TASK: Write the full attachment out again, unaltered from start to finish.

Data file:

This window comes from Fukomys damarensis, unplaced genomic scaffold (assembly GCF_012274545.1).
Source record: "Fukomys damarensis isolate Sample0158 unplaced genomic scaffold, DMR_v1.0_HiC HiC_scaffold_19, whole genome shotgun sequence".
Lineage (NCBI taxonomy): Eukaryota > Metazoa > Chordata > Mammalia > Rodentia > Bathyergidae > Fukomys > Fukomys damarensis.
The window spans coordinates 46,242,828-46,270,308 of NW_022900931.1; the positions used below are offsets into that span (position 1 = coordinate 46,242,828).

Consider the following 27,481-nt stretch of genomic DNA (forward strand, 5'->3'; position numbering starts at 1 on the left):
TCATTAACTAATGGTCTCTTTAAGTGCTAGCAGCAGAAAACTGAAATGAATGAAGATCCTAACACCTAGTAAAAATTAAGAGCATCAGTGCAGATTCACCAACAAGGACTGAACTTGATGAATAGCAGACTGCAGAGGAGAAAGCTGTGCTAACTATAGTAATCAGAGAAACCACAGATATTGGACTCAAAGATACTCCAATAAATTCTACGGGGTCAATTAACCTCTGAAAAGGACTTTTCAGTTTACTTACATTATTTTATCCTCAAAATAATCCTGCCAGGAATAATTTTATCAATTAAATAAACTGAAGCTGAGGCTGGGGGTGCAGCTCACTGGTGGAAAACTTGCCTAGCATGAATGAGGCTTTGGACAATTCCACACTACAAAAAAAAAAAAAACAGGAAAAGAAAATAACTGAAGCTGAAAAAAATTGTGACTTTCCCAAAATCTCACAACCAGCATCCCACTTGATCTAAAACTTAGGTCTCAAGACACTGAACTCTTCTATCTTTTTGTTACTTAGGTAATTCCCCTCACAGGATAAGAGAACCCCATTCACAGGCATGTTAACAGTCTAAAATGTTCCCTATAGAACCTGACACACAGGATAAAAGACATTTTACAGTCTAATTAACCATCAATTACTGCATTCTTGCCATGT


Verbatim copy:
This window comes from Fukomys damarensis, unplaced genomic scaffold (assembly GCF_012274545.1).
Source record: "Fukomys damarensis isolate Sample0158 unplaced genomic scaffold, DMR_v1.0_HiC HiC_scaffold_19, whole genome shotgun sequence".
Lineage (NCBI taxonomy): Eukaryota > Metazoa > Chordata > Mammalia > Rodentia > Bathyergidae > Fukomys > Fukomys damarensis.
The window spans coordinates 46,242,828-46,270,308 of NW_022900931.1; the positions used below are offsets into that span (position 1 = coordinate 46,242,828).

Consider the following 27,481-nt stretch of genomic DNA (forward strand, 5'->3'; position numbering starts at 1 on the left):
TCATTAACTAATGGTCTCTTTAAGTGCTAGCAGCAGAAAACTGAAATGAATGAAGATCCTAACACCTAGTAAAAATTAAGAGCATCAGTGCAGATTCACCAACAAGGACTGAACTTGATGAATAGCAGACTGCAGAGGAGAAAGCTGTGCTAACTATAGTAATCAGAGAAACCACAGATATTGGACTCAAAGATACTCCAATAAATTCTACGGGGTCAATTAACCTCTGAAAAGGACTTTTCAGTTTACTTACATTATTTTATCCTCAAAATAATCCTGCCAGGAATAATTTTATCAATTAAATAAACTGAAGCTGAGGCTGGGGGTGCAGCTCACTGGTGGAAAACTTGCCTAGCATGAATGAGGCTTTGGACAATTCCACACTACAAAAAAAAAAAAAACAGGAAAAGAAAATAACTGAAGCTGAAAAAAATTGTGACTTTCCCAAAATCTCACAACCAGCATCCCACTTGATCTAAAACTTAGGTCTCAAGACACTGAACTCTTCTATCTTTTTGTTACTTAGGTAATTCCCCTCACAGGATAAGAGAACCCCATTCACAGGCATGTTAACAGTCTAAAATGTTCCCTATAGAACCTGACACACAGGATAAAAGACATTTTACAGTCTAATTAACCATCAATTACTGCATTCTTGCCATGT